Senate Republicans are making it clear already that the inevitable motion to dismiss impeachment charges from the House outright will not have the votes in the Senate.
Sen. John Cornyn (R-Texas), an adviser to Senate Republican leadership, says there are not enough votes in the Senate to immediately dismiss any articles of impeachment passed by the House against President Trump.
Republicans have discussed the possibility of quickly dismissing charges against Trump, which would just require 51 votes. But Cornyn said that would be a difficult hurdle for the GOP, which holds 53 seats in the Senate.
“There’s some people talking about trying to stop the bill, dismiss charges basically as soon as they get over here. I think that’s not going to happen. That would require 51 votes,” Cornyn told reporters Wednesday.
“I think it would be hard to find 51 votes to cut the case off before the evidence is presented,” he added.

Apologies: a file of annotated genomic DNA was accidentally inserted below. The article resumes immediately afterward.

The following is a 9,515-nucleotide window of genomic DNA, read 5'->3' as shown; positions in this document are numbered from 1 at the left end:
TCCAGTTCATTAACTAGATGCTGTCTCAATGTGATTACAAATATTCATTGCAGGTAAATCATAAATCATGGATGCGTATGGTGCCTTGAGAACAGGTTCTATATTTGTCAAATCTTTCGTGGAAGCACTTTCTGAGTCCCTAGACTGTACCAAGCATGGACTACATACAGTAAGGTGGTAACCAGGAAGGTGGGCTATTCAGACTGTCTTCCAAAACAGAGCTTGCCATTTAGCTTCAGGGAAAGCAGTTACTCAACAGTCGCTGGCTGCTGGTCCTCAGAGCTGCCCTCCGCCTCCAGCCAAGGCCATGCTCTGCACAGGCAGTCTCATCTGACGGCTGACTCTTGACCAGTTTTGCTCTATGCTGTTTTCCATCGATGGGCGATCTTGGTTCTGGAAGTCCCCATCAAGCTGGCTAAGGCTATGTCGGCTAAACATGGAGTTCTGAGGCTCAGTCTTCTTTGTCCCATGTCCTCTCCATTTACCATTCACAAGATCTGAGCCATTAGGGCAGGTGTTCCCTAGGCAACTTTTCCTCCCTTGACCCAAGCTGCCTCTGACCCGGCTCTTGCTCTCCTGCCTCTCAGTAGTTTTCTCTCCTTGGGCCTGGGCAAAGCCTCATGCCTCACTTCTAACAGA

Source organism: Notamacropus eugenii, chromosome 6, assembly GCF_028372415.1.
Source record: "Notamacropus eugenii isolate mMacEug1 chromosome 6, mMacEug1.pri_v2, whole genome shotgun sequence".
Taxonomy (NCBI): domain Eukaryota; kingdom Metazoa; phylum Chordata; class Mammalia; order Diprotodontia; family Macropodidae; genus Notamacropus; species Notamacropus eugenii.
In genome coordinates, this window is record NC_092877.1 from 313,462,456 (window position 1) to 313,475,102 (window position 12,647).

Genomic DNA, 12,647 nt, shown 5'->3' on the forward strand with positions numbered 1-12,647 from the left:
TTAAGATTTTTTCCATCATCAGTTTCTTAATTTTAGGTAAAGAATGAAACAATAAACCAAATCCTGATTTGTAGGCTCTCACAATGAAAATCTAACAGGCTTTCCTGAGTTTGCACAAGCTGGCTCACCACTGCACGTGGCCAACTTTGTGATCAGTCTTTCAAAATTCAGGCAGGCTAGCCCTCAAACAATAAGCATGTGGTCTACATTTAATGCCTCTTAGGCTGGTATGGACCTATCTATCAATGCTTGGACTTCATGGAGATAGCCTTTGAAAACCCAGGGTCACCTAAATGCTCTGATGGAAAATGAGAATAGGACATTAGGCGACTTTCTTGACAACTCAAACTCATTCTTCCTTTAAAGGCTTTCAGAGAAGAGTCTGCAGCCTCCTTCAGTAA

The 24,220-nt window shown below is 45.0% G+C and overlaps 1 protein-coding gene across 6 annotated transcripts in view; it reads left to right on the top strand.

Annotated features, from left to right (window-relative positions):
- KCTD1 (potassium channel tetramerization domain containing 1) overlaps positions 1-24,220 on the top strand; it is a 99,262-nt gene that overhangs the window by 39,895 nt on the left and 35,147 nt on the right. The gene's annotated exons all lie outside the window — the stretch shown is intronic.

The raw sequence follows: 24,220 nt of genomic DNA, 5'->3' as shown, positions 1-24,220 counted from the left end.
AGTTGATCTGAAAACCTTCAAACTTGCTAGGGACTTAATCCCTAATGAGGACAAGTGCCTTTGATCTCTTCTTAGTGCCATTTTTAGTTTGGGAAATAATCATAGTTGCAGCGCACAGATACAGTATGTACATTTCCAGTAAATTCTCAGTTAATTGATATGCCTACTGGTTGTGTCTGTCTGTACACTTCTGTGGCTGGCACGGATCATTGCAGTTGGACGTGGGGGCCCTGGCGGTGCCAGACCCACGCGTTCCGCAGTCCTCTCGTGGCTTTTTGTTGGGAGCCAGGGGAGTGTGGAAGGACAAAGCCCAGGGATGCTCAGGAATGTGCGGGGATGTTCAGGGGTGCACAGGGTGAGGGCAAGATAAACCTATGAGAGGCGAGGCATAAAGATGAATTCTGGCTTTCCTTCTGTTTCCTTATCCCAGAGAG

Cornyn also said it would be better to have a trial in the Senate if the House impeaches Trump.
The veteran GOP senator said “the better course would be to let each side have their say and then have the Senate vote and see if they can meet the two-thirds threshold” to convict the president on impeachment articles.
If Cornyn is saying the votes don't exist for a summary dismissal of the charges, then we're going to have that Senate trial, for better or worse, with Mitch McConnell setting the rules.